Rear view of the LS2 Valiant in chrome with chin bar closed

In the US, the Valiant comes with a LS2 Fog Fighter prepared anti-fog face shield that’s also a wide shield to give decent extra peripheral visibility to spot hazards approaching.

And a drop down sun visor is always a great idea to stop you getting caught out and dazzled by the sun.

And while the Valiant is only made in two shell sizes (which isn’t the best for fitment or, arguably, for safety) it does use a multi-density polystyrene lining to offer more progressive shock absorption during an impact.

Finally on safety, the Valiant is fastened using a micrometric 2 chin strap – that’s a micrometric fastener with a metal ratchet instead of the old plastic version.

All in all, we’d expect the LS2 Valiant to give decent impact protection.

For other helmets that have proven they’ll give superior impact protection in the Snell test, look here. Or for helmets that’ve scored well in either the SHARP safety testing labs or Snell, you might want to check out our safest helmets pages.

Helmet Noise

(more about helmet noise)

From owner feedback, it seems like we’re gonna have to score the LS2 Valiant about average quietness for a modular helmet.

Dual homologated with a chin bar to rotates to the rear of the helmet

Modulars are generally noisier than the equivalent full face helmet – it seems mostly because the mechanism for that articulating chin bar either creates space for turbulence to get in and/or because it means there’s less room for noise-cancelling padding.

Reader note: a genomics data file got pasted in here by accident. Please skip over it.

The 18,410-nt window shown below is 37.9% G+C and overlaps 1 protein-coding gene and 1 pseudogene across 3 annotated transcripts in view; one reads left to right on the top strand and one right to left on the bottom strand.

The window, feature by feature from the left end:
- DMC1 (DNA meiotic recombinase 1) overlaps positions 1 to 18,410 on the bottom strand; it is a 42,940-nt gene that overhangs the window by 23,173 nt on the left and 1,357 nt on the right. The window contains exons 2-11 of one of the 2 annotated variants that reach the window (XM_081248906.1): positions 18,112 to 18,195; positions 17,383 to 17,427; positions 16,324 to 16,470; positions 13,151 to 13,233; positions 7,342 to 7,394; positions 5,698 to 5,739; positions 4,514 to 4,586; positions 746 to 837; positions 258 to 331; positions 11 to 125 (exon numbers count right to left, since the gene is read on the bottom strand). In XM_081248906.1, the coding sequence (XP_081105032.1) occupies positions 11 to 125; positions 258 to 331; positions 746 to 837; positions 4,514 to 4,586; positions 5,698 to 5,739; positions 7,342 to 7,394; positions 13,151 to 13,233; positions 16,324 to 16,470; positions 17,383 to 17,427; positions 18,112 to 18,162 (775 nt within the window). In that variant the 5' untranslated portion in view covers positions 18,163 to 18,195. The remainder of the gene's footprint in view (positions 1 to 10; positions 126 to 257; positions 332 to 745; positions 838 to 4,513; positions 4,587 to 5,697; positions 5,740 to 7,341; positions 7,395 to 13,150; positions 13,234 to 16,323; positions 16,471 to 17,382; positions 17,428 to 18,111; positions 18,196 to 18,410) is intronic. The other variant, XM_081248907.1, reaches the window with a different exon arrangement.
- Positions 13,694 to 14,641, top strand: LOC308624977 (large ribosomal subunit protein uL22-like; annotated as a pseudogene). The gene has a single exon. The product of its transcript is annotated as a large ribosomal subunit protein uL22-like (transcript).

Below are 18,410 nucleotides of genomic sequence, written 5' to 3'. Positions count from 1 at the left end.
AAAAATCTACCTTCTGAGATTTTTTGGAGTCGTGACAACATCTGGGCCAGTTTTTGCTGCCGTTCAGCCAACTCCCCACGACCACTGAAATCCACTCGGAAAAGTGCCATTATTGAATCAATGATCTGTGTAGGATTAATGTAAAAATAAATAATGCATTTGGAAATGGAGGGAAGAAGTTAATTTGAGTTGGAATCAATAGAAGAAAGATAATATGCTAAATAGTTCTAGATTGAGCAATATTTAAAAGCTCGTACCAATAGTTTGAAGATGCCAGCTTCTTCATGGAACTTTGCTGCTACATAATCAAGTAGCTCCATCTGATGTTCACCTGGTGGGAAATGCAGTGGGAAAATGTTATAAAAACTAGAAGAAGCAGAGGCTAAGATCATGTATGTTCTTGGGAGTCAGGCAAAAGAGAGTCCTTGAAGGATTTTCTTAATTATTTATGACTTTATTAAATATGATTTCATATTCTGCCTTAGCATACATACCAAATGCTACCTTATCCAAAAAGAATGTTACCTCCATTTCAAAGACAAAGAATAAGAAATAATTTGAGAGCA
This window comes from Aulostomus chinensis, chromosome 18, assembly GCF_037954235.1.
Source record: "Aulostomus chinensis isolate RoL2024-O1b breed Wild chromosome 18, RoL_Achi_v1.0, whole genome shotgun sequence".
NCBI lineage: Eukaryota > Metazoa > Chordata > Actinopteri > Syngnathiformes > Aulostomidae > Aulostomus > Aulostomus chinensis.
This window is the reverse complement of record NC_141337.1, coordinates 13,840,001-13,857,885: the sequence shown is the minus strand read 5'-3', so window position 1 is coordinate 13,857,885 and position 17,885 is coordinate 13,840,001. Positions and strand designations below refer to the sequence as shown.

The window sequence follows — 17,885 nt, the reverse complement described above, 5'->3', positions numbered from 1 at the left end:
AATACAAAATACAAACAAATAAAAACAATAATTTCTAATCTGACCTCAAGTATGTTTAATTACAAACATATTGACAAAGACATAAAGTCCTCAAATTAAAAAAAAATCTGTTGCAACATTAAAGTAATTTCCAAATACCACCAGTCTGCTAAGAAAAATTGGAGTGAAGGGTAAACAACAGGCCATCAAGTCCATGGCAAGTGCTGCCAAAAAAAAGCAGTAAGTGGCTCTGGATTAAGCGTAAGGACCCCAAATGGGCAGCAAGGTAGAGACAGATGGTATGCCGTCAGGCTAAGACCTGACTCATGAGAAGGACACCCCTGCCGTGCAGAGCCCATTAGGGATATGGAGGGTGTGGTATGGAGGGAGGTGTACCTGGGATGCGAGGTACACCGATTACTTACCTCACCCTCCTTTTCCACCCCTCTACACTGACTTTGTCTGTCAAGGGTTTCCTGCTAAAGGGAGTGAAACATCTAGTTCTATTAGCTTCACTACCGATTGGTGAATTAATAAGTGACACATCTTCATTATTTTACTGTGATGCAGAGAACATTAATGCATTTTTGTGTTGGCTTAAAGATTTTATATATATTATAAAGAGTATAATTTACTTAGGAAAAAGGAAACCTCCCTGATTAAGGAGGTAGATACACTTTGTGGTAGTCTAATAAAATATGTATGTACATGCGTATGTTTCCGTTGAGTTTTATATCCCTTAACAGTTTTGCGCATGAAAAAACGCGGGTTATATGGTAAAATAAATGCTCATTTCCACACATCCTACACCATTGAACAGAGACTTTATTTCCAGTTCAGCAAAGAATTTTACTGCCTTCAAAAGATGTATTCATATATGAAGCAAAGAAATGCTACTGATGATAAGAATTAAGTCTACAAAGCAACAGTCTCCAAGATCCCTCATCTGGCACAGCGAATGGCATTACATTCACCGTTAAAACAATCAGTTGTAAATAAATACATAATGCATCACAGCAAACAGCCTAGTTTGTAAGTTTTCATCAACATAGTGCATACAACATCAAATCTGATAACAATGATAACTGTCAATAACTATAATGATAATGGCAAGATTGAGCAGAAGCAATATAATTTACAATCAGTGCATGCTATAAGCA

That’s what a couple of Valiant owners thought causes the noise in the Valiant too, though a couple also said that opening the vents lets noise in but closing them off makes the Valiant impressively quiet.

But as always, noise is a very subjective thing, and we did find several owners who think their Valiants are really quiet, as well as others saying it’s really noisy.

If you’re coming to a Valiant from a full face helmet, expect it to be a bit noisier than you’re used to, and wear some decent ear plugs. Do that and we reckon that most riders will be fine with noise suppression in the Valiant (and most other modulars).


(more about helmet ventilation)

There’s a useful chin vent with a 2 way open/close slider covering it that gives venting to the back of the visor. There’s also a crown vent, again with a 2 way slider covering it, that’s designed take air through the helmet shell and push it into channels inside the helmet to cool the top of your head.

At the back, there’s four separate exhaust vents to help pull that warm, stale air out of the helmet, making room to let more fresh air in.

Front view showing wide shield and front vents

That’s all fine, but looking inside the helmet, there’s not a whole lot of chance for air in the air channels to make its way through the comfort lining and get air to your head. Where most makers put large cut-aways or mesh panels into the lining to allow air through, the Valiant’s liner is much more solid.